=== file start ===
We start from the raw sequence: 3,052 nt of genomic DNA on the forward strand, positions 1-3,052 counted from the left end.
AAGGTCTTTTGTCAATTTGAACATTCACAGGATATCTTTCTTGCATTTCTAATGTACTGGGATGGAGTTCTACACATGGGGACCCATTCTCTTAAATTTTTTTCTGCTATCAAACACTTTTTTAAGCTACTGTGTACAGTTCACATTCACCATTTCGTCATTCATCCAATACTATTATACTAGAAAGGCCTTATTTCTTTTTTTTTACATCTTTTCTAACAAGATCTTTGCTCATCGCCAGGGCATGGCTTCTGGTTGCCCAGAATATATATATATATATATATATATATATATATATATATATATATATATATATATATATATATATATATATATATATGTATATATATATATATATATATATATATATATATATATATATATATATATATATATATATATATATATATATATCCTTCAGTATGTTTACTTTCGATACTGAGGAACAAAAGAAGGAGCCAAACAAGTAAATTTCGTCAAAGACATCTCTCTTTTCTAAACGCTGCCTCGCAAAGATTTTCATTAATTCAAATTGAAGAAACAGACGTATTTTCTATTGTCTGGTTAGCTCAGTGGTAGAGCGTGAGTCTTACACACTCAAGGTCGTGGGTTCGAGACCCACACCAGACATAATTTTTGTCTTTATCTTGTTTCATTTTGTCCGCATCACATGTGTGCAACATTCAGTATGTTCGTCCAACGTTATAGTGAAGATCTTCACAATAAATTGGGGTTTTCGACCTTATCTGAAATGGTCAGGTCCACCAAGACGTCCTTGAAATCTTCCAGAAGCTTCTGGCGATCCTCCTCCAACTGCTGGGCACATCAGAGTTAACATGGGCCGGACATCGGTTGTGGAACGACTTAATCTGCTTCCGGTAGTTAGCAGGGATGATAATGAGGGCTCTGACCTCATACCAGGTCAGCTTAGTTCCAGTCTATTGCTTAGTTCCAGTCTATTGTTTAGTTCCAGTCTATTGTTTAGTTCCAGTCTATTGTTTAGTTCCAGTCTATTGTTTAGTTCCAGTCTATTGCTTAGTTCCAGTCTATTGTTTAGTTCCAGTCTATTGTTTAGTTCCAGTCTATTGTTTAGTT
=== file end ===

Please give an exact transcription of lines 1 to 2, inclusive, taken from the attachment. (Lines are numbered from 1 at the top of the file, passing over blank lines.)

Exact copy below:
We start from the raw sequence: 3,052 nt of genomic DNA on the forward strand, positions 1-3,052 counted from the left end.
AAGGTCTTTTGTCAATTTGAACATTCACAGGATATCTTTCTTGCATTTCTAATGTACTGGGATGGAGTTCTACACATGGGGACCCATTCTCTTAAATTTTTTTCTGCTATCAAACACTTTTTTAAGCTACTGTGTACAGTTCACATTCACCATTTCGTCATTCATCCAATACTATTATACTAGAAAGGCCTTATTTCTTTTTTTTTACATCTTTTCTAACAAGATCTTTGCTCATCGCCAGGGCATGGCTTCTGGTTGCCCAGAATATATATATATATATATATATATATATATATATATATATATATATATATATATATATATATATATATATATATATGTATATATATATATATATATATATATATATATATATATATATATATATATATATATATATATATATATATATATCCTTCAGTATGTTTACTTTCGATACTGAGGAACAAAAGAAGGAGCCAAACAAGTAAATTTCGTCAAAGACATCTCTCTTTTCTAAACGCTGCCTCGCAAAGATTTTCATTAATTCAAATTGAAGAAACAGACGTATTTTCTATTGTCTGGTTAGCTCAGTGGTAGAGCGTGAGTCTTACACACTCAAGGTCGTGGGTTCGAGACCCACACCAGACATAATTTTTGTCTTTATCTTGTTTCATTTTGTCCGCATCACATGTGTGCAACATTCAGTATGTTCGTCCAACGTTATAGTGAAGATCTTCACAATAAATTGGGGTTTTCGACCTTATCTGAAATGGTCAGGTCCACCAAGACGTCCTTGAAATCTTCCAGAAGCTTCTGGCGATCCTCCTCCAACTGCTGGGCACATCAGAGTTAACATGGGCCGGACATCGGTTGTGGAACGACTTAATCTGCTTCCGGTAGTTAGCAGGGATGATAATGAGGGCTCTGACCTCATACCAGGTCAGCTTAGTTCCAGTCTATTGCTTAGTTCCAGTCTATTGTTTAGTTCCAGTCTATTGTTTAGTTCCAGTCTATTGTTTAGTTCCAGTCTATTGTTTAGTTCCAGTCTATTGCTTAGTTCCAGTCTATTGTTTAGTTCCAGTCTATTGTTTAGTTCCAGTCTATTGTTTAGTT